While deaths from all forms of cancer dropped nationally by 20 percent over the past 35 years, a new study shows that death rates actually increased in some U.S. counties, including in rural areas of Tennessee, Kentucky and other parts of the South.
he death rate varied depending on the type of cancer, but was particularly striking for lung cancer. Kentucky led the nation with 85 deaths per 100,000 people, followed by West Virginia with almost 77 deaths, and then Tennessee, Alabama, Mississippi and Arkansas, all in the 72-73 deaths per 100,000 people range. Utah had the lowest rate, at 26 per 100,000, while California, Colorado and New Mexico were all in the mid- to high-30s.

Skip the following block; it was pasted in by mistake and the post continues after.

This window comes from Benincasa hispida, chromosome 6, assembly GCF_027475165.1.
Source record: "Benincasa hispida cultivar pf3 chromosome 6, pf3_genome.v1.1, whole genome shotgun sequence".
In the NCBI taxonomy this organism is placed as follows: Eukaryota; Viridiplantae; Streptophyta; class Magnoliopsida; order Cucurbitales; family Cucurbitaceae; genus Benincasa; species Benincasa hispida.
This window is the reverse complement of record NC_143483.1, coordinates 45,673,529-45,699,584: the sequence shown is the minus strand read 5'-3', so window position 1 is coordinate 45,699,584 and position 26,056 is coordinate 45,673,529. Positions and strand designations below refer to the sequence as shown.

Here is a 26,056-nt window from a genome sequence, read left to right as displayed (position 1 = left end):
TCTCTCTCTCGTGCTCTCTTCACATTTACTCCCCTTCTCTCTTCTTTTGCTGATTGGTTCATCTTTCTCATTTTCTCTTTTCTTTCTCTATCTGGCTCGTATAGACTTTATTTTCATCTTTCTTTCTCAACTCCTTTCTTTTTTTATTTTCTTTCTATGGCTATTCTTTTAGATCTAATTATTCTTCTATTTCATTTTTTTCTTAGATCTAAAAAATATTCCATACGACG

But the data is even more striking when viewed at the county level. Hamilton County, for example, has a lung cancer death rate of 60 per 100,000, compared to 106 for Polk County and less than 41 for wealthy Williamson County, in the Nashville suburbs.
Dr. Gustavo Miranda-Carboni, a cancer researcher at the University of Tennessee Health Science Center in Memphis, said that when he reviewed the study, he was particularly struck by a large cluster of dark red along the Mississippi River near Memphis. The red showed counties where the cancer death rate had gone up the most in the past 35 years.
“After reading the study, I walked into my colleagues’ offices and said, ‘Look at this. This can’t be normal. We have an exploding rate of aggressive cancers,'” he said.